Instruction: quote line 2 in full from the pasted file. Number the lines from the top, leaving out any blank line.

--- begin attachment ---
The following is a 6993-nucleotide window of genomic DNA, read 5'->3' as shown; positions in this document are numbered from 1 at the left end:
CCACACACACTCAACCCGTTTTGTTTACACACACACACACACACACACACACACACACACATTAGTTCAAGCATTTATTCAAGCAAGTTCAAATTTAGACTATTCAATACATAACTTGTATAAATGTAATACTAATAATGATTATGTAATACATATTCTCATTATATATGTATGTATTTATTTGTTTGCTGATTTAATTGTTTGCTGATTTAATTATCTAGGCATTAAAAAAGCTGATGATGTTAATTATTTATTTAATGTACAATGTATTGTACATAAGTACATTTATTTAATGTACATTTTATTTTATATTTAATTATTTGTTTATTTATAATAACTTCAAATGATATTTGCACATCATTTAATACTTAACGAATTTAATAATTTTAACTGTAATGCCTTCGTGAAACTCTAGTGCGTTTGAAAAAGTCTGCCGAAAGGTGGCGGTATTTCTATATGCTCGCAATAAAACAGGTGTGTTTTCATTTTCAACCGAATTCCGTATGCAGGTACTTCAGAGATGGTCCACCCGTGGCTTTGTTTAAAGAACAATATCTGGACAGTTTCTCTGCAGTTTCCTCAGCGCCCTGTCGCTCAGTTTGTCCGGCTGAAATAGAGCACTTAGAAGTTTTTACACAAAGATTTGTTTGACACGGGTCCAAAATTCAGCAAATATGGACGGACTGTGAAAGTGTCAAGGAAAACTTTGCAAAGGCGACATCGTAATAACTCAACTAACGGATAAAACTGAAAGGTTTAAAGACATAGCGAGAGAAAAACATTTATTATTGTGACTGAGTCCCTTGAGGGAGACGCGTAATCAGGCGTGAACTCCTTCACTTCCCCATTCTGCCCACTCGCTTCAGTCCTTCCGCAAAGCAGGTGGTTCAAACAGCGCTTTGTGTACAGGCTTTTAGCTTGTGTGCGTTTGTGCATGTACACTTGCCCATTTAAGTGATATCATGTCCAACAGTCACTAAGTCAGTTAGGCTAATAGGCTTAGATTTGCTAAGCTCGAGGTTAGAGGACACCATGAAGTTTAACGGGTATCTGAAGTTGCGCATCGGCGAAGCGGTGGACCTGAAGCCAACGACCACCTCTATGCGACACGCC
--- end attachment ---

CCACACACACTCAACCCGTTTTGTTTACACACACACACACACACACACACACACACACACATTAGTTCAAGCATTTATTCAAGCAAGTTCAAATTTAGACTATTCAATACATAACTTGTATAAATGTAATACTAATAATGATTATGTAATACATATTCTCATTATATATGTATGTATTTATTTGTTTGCTGATTTAATTGTTTGCTGATTTAATTATCTAGGCATTAAAAAAGCTGATGATGTTAATTATTTATTTAATGTACAATGTATTGTACATAAGTACATTTATTTAATGTACATTTTATTTTATATTTAATTATTTGTTTATTTATAATAACTTCAAATGATATTTGCACATCATTTAATACTTAACGAATTTAATAATTTTAACTGTAATGCCTTCGTGAAACTCTAGTGCGTTTGAAAAAGTCTGCCGAAAGGTGGCGGTATTTCTATATGCTCGCAATAAAACAGGTGTGTTTTCATTTTCAACCGAATTCCGTATGCAGGTACTTCAGAGATGGTCCACCCGTGGCTTTGTTTAAAGAACAATATCTGGACAGTTTCTCTGCAGTTTCCTCAGCGCCCTGTCGCTCAGTTTGTCCGGCTGAAATAGAGCACTTAGAAGTTTTTACACAAAGATTTGTTTGACACGGGTCCAAAATTCAGCAAATATGGACGGACTGTGAAAGTGTCAAGGAAAACTTTGCAAAGGCGACATCGTAATAACTCAACTAACGGATAAAACTGAAAGGTTTAAAGACATAGCGAGAGAAAAACATTTATTATTGTGACTGAGTCCCTTGAGGGAGACGCGTAATCAGGCGTGAACTCCTTCACTTCCCCATTCTGCCCACTCGCTTCAGTCCTTCCGCAAAGCAGGTGGTTCAAACAGCGCTTTGTGTACAGGCTTTTAGCTTGTGTGCGTTTGTGCATGTACACTTGCCCATTTAAGTGATATCATGTCCAACAGTCACTAAGTCAGTTAGGCTAATAGGCTTAGATTTGCTAAGCTCGAGGTTAGAGGACACCATGAAGTTTAACGGGTATCTGAAGTTGCGCATCGGCGAAGCGGTGGACCTGAAGCCAACGACCACCTCTATGCGACACGCC